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Law and language: When language is a barrier in the criminal justice system

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Walking into a court room as a victim or the accused can already be a nerve-racking experience. Especially if it is the first time someone is interacting with the criminal justice system.

Now, imagine walking into a court room and everybody around you is speaking another language.

Even the person that is supposed to represent you.

“There is a need for bilingual paralegals. The biggest complaint I receive is clients not being able to talk to their attorneys directly,” said Villarrubia & Rosenberger, P.C. immigration attorney Tabitha Villarrubia.

She has seen several cases where lawyers and firms only have one Spanish speaker on their team.

“So often I have seen criminal attorneys have someone quickly sign plea agreements without thoroughly explaining the situation. Because of the language barrier, they just try to sweep it under the rug.”

According to a U.S. Department of Justice, having no interpreter or having incompetent interpreters dramatically magnifies the barriers that deny equal access to justice for linguistic minority litigants.

This interferes with the court’s ability to serve justice when linguistic minorities are victims or witnesses.

In Indiana, 91.05% of residents speak only English while 8.95% speak another language.

Spanish comprises 4.64% of languages spoken in the state.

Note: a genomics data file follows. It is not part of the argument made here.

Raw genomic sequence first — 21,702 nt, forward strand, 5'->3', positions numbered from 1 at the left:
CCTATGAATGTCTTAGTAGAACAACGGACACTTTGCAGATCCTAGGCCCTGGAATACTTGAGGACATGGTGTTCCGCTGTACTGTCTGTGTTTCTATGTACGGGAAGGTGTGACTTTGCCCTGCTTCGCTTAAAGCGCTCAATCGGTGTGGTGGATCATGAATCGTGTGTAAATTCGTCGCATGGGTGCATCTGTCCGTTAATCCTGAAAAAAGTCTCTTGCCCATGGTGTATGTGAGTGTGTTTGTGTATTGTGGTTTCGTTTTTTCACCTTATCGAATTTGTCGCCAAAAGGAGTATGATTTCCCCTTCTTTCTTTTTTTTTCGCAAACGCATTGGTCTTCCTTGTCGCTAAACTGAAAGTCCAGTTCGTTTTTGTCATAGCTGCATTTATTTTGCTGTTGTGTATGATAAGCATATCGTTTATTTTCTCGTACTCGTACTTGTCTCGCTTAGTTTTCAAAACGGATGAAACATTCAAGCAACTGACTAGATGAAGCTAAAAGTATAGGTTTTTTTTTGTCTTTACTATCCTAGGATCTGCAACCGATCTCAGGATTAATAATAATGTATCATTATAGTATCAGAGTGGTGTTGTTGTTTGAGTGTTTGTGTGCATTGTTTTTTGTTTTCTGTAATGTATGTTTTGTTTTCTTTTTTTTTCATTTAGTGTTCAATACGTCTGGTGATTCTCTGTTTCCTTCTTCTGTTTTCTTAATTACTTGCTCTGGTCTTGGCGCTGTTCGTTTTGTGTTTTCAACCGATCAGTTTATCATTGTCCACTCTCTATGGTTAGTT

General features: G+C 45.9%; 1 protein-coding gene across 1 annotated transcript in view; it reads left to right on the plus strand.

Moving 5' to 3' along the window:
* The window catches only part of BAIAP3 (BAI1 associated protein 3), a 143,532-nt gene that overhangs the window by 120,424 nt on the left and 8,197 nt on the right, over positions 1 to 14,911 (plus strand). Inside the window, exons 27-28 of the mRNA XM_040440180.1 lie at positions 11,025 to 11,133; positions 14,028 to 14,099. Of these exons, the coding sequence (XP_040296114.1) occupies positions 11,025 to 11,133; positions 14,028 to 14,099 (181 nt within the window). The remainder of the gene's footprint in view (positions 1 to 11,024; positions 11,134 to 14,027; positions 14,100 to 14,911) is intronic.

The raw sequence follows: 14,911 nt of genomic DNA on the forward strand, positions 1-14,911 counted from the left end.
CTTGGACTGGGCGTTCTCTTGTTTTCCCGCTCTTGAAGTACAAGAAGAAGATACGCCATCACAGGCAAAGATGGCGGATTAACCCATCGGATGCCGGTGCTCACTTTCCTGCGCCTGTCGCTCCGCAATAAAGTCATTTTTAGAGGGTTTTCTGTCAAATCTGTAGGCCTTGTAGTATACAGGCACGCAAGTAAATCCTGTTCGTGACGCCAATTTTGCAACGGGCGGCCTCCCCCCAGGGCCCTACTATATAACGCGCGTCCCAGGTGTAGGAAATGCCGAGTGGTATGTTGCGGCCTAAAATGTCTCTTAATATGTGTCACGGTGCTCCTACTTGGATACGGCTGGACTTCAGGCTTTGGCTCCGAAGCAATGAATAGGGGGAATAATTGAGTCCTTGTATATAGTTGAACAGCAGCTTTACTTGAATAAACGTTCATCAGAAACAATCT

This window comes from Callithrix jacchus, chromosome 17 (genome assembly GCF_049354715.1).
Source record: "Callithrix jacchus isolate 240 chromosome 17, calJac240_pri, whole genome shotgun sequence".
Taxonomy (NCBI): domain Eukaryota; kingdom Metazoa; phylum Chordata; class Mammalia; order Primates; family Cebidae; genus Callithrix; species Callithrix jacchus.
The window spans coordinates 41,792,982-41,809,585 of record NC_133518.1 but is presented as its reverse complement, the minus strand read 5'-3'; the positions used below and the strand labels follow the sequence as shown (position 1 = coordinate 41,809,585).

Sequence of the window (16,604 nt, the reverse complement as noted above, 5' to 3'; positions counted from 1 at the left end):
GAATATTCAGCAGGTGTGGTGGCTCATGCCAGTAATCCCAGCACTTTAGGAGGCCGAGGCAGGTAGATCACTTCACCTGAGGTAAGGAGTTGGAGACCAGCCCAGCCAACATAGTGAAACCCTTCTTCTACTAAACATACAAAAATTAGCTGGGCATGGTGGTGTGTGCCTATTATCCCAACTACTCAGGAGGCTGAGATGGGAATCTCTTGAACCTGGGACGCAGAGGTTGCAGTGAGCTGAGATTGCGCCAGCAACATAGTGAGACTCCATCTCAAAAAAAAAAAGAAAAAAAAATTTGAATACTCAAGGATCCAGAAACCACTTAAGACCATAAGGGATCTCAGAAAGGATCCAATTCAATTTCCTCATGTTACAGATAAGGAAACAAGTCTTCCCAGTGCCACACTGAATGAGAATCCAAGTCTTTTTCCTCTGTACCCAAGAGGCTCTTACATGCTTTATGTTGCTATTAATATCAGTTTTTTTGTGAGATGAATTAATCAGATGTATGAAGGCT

Villarrubia has seen various police reports that state that language was an issue during an initial encounter.

“Sometimes they are often waiting for an interpreter to show up to the scene for some cases. This means if there was a crime, that’s time slipped away if there’s someone who they could be looking for. So often they bypass an interpreter and use people’s children to interpret,” said Villarrubia.

“This isn’t good because children might not be interpreting in the right ways, because they have a smaller capacity of understanding a situation fully.”

The Indianapolis Recorder reached out to the Indianapolis Metropolitan Police Department (IMPD) who stated they have Spanish-speaking officers, but they do not have a way to track the number of Spanish-speaking officers.

They use language cards and ensure officers have access to a language line as well.

RELATED: Immigration policy in Indiana and its effect on Indy’s Hispanic community

“I’ve received feedback, like even if clients have interpreters in the courtroom, sometimes court orders aren’t translated, and they don’t have the resolutions they need from a case,” said Kristin Garn, director of Immigrants’ & Language Rights Center for Indiana Legal Services.

“Clients are afraid to assert their rights because they aren’t familiar with the American legal system.”

She notes that California will hold hearings in Spanish, and she believes this holds potential for Indiana.

“Sometimes judges can speak Spanish and can find out clients didn’t understand or misunderstand what’s happening, and the judge will dismiss the case entirely,” said Villarrubia.

She said it is also always important for law enforcement and other officials to use someone qualified to interpret correctly and not use family members.

Issues can arise when you ask a young child what their parents might be saying; because they are children, they may not have the ability to translate a situation the correct way.

There is also the issue of fear if one parent called the police because of domestic violence. A child could misinterpret out of fear what the abusive adult in the situation did.

“This is such a statewide issue. We are working with a client base where this is not their native country, and sometimes they come to us with trauma from their own country, so we have to have trauma-informed trainers,” said Garn.

Contact staff writer Jade Jackson at 317-607-5792 or by email JadeJ@IndyRecorder.com. Follow her on Twitter @IAMJADEJACKSON.

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